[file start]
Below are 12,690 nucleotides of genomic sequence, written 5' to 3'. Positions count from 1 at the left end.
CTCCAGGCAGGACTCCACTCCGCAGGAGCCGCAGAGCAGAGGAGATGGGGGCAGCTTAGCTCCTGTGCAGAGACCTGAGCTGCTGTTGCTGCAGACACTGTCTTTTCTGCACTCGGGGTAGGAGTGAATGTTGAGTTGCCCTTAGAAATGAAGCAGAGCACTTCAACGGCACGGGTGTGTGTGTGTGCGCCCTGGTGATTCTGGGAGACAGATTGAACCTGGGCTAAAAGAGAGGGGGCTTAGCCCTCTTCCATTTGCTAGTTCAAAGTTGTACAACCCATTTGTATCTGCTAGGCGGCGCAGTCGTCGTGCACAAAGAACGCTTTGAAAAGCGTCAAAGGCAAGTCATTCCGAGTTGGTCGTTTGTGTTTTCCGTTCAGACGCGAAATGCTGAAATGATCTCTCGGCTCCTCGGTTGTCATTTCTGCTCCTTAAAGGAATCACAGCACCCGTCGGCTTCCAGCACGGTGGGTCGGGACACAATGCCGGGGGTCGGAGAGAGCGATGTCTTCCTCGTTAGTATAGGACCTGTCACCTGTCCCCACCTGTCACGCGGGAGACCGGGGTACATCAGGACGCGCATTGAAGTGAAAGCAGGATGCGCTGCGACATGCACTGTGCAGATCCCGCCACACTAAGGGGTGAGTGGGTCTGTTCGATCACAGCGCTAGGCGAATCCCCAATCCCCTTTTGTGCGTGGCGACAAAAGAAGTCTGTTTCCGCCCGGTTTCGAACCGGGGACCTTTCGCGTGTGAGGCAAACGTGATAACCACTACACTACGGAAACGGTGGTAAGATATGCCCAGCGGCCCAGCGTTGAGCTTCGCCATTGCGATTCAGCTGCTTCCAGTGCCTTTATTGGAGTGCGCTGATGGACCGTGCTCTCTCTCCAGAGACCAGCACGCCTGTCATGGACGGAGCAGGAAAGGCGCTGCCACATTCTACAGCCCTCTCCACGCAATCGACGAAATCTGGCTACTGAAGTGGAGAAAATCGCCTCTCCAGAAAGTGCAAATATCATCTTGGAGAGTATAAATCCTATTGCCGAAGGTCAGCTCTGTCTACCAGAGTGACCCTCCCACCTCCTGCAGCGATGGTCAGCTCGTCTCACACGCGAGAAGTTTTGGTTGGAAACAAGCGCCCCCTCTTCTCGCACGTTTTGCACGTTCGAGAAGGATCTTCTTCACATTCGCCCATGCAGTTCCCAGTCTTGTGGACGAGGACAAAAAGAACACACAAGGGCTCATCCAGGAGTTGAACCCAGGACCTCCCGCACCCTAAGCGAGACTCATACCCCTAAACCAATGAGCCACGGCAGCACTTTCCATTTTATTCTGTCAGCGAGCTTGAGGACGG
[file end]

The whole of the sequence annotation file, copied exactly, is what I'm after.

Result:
Below are 12,690 nucleotides of genomic sequence, written 5' to 3'. Positions count from 1 at the left end.
CTCCAGGCAGGACTCCACTCCGCAGGAGCCGCAGAGCAGAGGAGATGGGGGCAGCTTAGCTCCTGTGCAGAGACCTGAGCTGCTGTTGCTGCAGACACTGTCTTTTCTGCACTCGGGGTAGGAGTGAATGTTGAGTTGCCCTTAGAAATGAAGCAGAGCACTTCAACGGCACGGGTGTGTGTGTGTGCGCCCTGGTGATTCTGGGAGACAGATTGAACCTGGGCTAAAAGAGAGGGGGCTTAGCCCTCTTCCATTTGCTAGTTCAAAGTTGTACAACCCATTTGTATCTGCTAGGCGGCGCAGTCGTCGTGCACAAAGAACGCTTTGAAAAGCGTCAAAGGCAAGTCATTCCGAGTTGGTCGTTTGTGTTTTCCGTTCAGACGCGAAATGCTGAAATGATCTCTCGGCTCCTCGGTTGTCATTTCTGCTCCTTAAAGGAATCACAGCACCCGTCGGCTTCCAGCACGGTGGGTCGGGACACAATGCCGGGGGTCGGAGAGAGCGATGTCTTCCTCGTTAGTATAGGACCTGTCACCTGTCCCCACCTGTCACGCGGGAGACCGGGGTACATCAGGACGCGCATTGAAGTGAAAGCAGGATGCGCTGCGACATGCACTGTGCAGATCCCGCCACACTAAGGGGTGAGTGGGTCTGTTCGATCACAGCGCTAGGCGAATCCCCAATCCCCTTTTGTGCGTGGCGACAAAAGAAGTCTGTTTCCGCCCGGTTTCGAACCGGGGACCTTTCGCGTGTGAGGCAAACGTGATAACCACTACACTACGGAAACGGTGGTAAGATATGCCCAGCGGCCCAGCGTTGAGCTTCGCCATTGCGATTCAGCTGCTTCCAGTGCCTTTATTGGAGTGCGCTGATGGACCGTGCTCTCTCTCCAGAGACCAGCACGCCTGTCATGGACGGAGCAGGAAAGGCGCTGCCACATTCTACAGCCCTCTCCACGCAATCGACGAAATCTGGCTACTGAAGTGGAGAAAATCGCCTCTCCAGAAAGTGCAAATATCATCTTGGAGAGTATAAATCCTATTGCCGAAGGTCAGCTCTGTCTACCAGAGTGACCCTCCCACCTCCTGCAGCGATGGTCAGCTCGTCTCACACGCGAGAAGTTTTGGTTGGAAACAAGCGCCCCCTCTTCTCGCACGTTTTGCACGTTCGAGAAGGATCTTCTTCACATTCGCCCATGCAGTTCCCAGTCTTGTGGACGAGGACAAAAAGAACACACAAGGGCTCATCCAGGAGTTGAACCCAGGACCTCCCGCACCCTAAGCGAGACTCATACCCCTAAACCAATGAGCCACGGCAGCACTTTCCATTTTATTCTGTCAGCGAGCTTGAGGACGG